We seek to identify the primary problems and design the policy to accelerate adoption and reduce frictions. Most current healthcare policy relies on healthcare coverage and those associated with the underlying cost of health care. Little has the policy to guide and give room to AI technology in the healthcare industry.

G20 consists of nations with various governmental systems and structures. As the proposed framework is based on the general view of healthcare and the development environment, it may be well-suited to be implemented in any nation with some proper adjustment regardless of political views or ideology. Each country should have a community-driven regulatory framework in which decisions about ethics and governance of AI development can be formed in consideration of every stakeholder in the healthcare system


A picture containing chart Description automatically generated

Figure 1. The transition framework from centralized to federated governance via Measurement Matrix

To address the aforementioned challenges, a comprehensive framework is needed to ensure each level of problem is properly taken into account. The main concept of governance transition from centralized to federated is to encourage and generate new innovation to support better AI ethics empowerment. By opening the opportunities to different stakeholders such as healthcare industry, academia, and communities, we could hope for the enrichment of data collection effort and AI ethics consensus. Data could become easy and ubiquitous by allowing the stakeholders to share on curated platforms. The effort of AI model construction becomes less cumbersome and only focuses on AI model construction based on unbiased data. Thus, we propose a transformation indicator by which each aspect of AI healthcare is managed and monitored.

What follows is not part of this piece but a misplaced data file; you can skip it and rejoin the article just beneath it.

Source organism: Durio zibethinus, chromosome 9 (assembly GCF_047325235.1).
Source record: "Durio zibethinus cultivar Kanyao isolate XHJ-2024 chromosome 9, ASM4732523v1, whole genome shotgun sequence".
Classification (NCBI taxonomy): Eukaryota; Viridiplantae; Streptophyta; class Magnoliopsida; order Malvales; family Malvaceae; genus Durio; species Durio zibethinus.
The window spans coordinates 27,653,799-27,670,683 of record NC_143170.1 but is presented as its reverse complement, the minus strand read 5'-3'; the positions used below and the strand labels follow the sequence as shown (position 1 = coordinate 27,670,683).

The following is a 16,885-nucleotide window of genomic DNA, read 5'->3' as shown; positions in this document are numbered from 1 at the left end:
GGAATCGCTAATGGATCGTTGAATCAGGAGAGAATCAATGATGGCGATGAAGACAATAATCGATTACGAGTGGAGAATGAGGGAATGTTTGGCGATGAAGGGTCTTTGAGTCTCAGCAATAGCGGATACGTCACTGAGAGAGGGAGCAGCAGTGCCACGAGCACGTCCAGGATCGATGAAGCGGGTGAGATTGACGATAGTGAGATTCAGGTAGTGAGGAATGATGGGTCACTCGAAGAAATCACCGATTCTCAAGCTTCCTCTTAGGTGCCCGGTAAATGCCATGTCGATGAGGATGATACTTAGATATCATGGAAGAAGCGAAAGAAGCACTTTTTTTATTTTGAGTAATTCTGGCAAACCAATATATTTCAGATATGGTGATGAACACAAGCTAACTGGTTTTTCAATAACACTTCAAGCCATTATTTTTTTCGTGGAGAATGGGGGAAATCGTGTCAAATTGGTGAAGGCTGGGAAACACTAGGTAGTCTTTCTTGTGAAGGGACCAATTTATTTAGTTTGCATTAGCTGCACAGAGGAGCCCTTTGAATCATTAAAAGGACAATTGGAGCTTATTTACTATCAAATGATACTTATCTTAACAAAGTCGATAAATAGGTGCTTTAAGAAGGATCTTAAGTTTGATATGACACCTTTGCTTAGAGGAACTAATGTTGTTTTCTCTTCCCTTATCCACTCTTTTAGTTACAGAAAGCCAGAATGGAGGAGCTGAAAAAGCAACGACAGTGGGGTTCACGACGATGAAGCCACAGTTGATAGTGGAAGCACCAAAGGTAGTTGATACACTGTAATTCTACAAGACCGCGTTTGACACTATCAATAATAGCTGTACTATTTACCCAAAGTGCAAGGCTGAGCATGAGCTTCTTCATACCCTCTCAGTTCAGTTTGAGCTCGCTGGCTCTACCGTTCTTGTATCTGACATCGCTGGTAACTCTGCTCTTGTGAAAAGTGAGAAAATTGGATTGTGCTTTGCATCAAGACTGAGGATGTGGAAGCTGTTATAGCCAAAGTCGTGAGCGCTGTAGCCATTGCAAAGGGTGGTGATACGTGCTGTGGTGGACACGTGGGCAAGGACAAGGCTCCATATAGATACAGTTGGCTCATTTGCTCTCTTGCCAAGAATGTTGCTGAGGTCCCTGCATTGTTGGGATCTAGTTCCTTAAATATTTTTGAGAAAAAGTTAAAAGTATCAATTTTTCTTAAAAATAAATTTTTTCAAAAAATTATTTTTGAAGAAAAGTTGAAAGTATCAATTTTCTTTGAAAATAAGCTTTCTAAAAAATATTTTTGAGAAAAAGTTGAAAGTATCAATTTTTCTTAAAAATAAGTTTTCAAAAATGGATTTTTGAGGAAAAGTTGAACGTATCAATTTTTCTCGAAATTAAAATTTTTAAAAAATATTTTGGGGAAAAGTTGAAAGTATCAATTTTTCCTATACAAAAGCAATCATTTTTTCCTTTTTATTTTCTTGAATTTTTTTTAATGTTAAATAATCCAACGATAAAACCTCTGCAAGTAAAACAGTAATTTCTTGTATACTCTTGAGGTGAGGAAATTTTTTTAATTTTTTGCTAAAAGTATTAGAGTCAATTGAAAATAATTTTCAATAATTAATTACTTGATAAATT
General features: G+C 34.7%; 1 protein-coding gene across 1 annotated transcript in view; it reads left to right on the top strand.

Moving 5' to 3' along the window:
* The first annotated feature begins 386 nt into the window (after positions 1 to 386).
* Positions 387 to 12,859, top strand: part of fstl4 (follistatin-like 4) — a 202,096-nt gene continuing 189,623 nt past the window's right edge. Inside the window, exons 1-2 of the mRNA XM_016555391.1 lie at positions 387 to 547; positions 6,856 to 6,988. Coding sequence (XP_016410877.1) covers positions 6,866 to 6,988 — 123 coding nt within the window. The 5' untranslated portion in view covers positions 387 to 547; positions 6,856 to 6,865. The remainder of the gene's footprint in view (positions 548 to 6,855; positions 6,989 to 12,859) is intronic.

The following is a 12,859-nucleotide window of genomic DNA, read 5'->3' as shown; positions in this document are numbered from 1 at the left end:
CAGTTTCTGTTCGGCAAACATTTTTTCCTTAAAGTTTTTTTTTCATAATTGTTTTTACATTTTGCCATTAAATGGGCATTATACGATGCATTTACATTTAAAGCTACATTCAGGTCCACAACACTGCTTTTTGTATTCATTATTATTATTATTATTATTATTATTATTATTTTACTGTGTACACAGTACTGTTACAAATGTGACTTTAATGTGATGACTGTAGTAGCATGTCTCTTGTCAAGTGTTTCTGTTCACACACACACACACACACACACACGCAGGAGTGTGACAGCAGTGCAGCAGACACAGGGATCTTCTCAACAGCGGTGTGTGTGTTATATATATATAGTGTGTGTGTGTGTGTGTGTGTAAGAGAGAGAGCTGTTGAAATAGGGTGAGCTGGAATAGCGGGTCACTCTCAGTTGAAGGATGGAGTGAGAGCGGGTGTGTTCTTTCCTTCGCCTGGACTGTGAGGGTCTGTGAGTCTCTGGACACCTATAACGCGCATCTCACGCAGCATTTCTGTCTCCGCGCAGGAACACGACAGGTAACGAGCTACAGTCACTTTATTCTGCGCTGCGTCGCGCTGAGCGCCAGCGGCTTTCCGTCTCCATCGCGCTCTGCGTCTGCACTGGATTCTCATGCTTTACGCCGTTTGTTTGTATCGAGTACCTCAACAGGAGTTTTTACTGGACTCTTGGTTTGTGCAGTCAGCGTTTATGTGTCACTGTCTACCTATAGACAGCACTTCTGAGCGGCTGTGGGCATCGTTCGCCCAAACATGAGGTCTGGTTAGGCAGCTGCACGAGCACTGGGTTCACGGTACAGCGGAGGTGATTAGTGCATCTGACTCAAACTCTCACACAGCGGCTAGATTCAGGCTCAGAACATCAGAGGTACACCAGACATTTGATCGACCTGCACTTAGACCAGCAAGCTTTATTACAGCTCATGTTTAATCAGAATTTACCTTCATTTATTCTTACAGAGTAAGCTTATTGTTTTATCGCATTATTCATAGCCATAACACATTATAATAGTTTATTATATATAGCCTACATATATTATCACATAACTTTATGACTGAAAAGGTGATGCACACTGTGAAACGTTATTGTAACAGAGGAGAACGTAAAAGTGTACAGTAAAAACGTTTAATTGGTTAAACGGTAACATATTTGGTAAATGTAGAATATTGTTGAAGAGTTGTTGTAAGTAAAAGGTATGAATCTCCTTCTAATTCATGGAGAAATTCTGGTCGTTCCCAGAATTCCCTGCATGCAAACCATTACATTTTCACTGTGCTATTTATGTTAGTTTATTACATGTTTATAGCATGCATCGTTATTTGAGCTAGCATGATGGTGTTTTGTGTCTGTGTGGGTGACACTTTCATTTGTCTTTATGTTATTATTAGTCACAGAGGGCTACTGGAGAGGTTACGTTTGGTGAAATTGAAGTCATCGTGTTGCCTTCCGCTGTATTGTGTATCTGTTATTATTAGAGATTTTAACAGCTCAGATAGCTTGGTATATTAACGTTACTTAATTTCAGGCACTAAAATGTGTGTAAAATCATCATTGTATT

Technical System

On the technical side, we acknowledge that different communities, such as doctors and academia, play important and specific roles on the issue. Intense and proper communication and coordination between each community are required. We propose two distinct paradigms in which coordination between stakeholders is shaped (i.e., centralized and federated).

Graphical user interface, text, application, chat or text message Description automatically generated

Figure 2. The schema of centralized paradigm.

Centralized paradigm, as shown in Figure 2, is a top-down coordination paradigm which relies much on government direct supervision, whereas the federated paradigm is quite the opposite. In the detailed perspective of this paradigm, a well-functioning framework in which each stakeholder plays its respective role properly must be formed to promote the controlled acceleration of AI development